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2012/11/19 rost52 <>

Like Carl. I unfortunately cannot contribute to development work.

I would just like to come back to productivity and my own experience:
LibO has features which are as good or better than MSO in respect to
productivity. What reduces my productivity are bugs (first it takes time to
find out is a bug or did I make a mistake; second bug reporting) and
corrections of MSO files I receive because they open only open with errors.

How can LibO make market shares against MSO?

For my feeling shares can be taken with a high productivity of LibO.

This can be achieved with many bugs less and full compatibility. MSO
doesn' come up with a new format every week, thus our devs have a very good
chance to adjust LibO to full compatibility.

I am convinced that
- a big part of the reasons why the City of Freiburg considers to dump OO
are the above mentioned productivity issues (bugs and non-compatibility)
- above sketched productivity increase would enable LibO to gain
substantial market shares from MSO,
- and that the required productivity increase can be released within not
too much time.

On 2012-11-19 12:04, Carl Paulsen wrote:

In practical use, I would NOT say LO (or OOo) has a "high" file
compatibility with MS Office.  Virtually every file I receive from MS
Office users has some kind of problem (bullet lists almost NEVER convert
correctly, at least from MSO to LO).  I'm only an occasional Office suite
user so I put up with it (plus I'm on a Mac), but I've never been able to
convince others to use LO for this reason alone. And I mostly work with
non-profits who, for several reasons, should be avid LO users.

I also realize MSO, with it's market share, stands only to gain from
keeping it's formatting a moving target.  With that in mind, I just can't
imagine how a project like LO could hope to keep up and make inroads.

Wish I could help with making it work better, but I know nothing about
contributing to development.


On 11/18/12 7:48 PM, rost52 wrote:

I only can use Virgil's word "I hate to say it" but Virgil is right.
File compatibility is very important in our daily business world where we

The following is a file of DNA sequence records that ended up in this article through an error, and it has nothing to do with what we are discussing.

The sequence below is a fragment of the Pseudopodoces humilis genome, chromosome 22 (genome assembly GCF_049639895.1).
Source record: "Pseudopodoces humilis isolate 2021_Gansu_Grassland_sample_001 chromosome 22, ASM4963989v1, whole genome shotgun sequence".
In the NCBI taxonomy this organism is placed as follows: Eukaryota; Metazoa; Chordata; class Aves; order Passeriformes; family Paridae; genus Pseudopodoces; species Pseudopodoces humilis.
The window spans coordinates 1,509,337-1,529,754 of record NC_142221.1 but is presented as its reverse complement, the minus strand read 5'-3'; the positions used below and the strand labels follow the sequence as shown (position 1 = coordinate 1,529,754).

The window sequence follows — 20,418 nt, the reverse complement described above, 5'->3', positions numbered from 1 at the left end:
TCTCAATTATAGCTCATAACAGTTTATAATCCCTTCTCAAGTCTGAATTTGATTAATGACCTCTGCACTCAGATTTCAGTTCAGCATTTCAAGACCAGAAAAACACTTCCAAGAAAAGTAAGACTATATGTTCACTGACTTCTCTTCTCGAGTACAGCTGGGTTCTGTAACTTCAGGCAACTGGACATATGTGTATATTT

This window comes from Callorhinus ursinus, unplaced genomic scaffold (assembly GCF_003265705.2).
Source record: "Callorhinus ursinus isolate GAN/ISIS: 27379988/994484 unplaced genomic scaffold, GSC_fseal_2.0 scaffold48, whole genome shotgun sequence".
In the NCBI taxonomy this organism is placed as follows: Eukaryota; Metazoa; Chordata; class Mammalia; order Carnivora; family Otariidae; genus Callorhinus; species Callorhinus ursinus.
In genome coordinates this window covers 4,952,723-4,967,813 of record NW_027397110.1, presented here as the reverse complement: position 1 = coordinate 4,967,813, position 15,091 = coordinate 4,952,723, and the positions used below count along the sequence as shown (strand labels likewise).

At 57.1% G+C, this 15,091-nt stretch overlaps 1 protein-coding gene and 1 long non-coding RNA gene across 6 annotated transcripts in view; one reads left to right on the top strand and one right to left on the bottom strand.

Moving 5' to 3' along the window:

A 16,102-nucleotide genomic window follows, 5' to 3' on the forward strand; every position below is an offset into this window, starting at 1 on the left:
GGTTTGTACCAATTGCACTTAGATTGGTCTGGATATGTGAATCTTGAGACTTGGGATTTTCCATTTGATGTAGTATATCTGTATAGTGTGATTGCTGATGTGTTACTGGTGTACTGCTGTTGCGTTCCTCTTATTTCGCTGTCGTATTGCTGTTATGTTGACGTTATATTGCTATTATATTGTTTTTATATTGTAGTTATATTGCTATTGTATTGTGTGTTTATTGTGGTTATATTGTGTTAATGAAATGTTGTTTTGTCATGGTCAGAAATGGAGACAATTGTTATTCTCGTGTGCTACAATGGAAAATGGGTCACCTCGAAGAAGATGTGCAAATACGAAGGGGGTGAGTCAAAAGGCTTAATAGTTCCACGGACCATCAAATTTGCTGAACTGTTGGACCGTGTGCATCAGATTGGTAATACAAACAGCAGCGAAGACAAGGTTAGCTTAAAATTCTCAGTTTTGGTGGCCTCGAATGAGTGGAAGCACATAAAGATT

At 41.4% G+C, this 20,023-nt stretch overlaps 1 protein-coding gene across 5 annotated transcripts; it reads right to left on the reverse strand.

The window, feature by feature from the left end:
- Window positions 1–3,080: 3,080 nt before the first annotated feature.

need to exchange editable files within our company and also with external

Whenever I need to exchange files with MSO formats, I additionally
attach a pdf-file or ask for pdf-file as reference. This is a reduction of
productivity - I am willing to take I, but how many others?

Although I am aware that it is not an easy task and requires dev work,
 LibO must achieve more than a high compatibility with MSO formats. I keep
fingers crossed.

On 2012-11-19 07:37, VA wrote:

I hate to say it, but I think in business MS compatibility is THE
paramount concern. When I was working for a large business, I used LibO
only for documents I knew I didn't have to share with others. For anything
that had to be used by others, I used MS Office.

I realize that LibO is highly compatible with MS Office, but "highly"
often isn't enough. In my experience there were enough incompatibilities
that it just wasn't worth the hassle of trying to clean up documents sent
back and forth between the two office suites.

File format compatibility is far more important than similar user
interfaces or command structures. I would say file compatibility is the
primary reason companies keep buying MS Office.


I was greatly pleased to see the Document Foundation's open letter to the
City of Freiburg (thanks, Pedro, for the link !) and also that it was
written in German - Freiburg is, after all, a German town and the
foundation is a organisation incorporated in Germany ! Readers whose German
isn't up to the task of reading it can make use of tools like Google
Translate to get the gist....

I was even more pleased to see that a discussion has started in this forum
which deals with concrete problems in using LibreOffice in an environment
dominated by MS Office. I can say that in my (limited) experience,
conversion of documents between various versions of MS Word and Writer
usually goes without problems, but that spreadsheets and presentations
often present difficulties.



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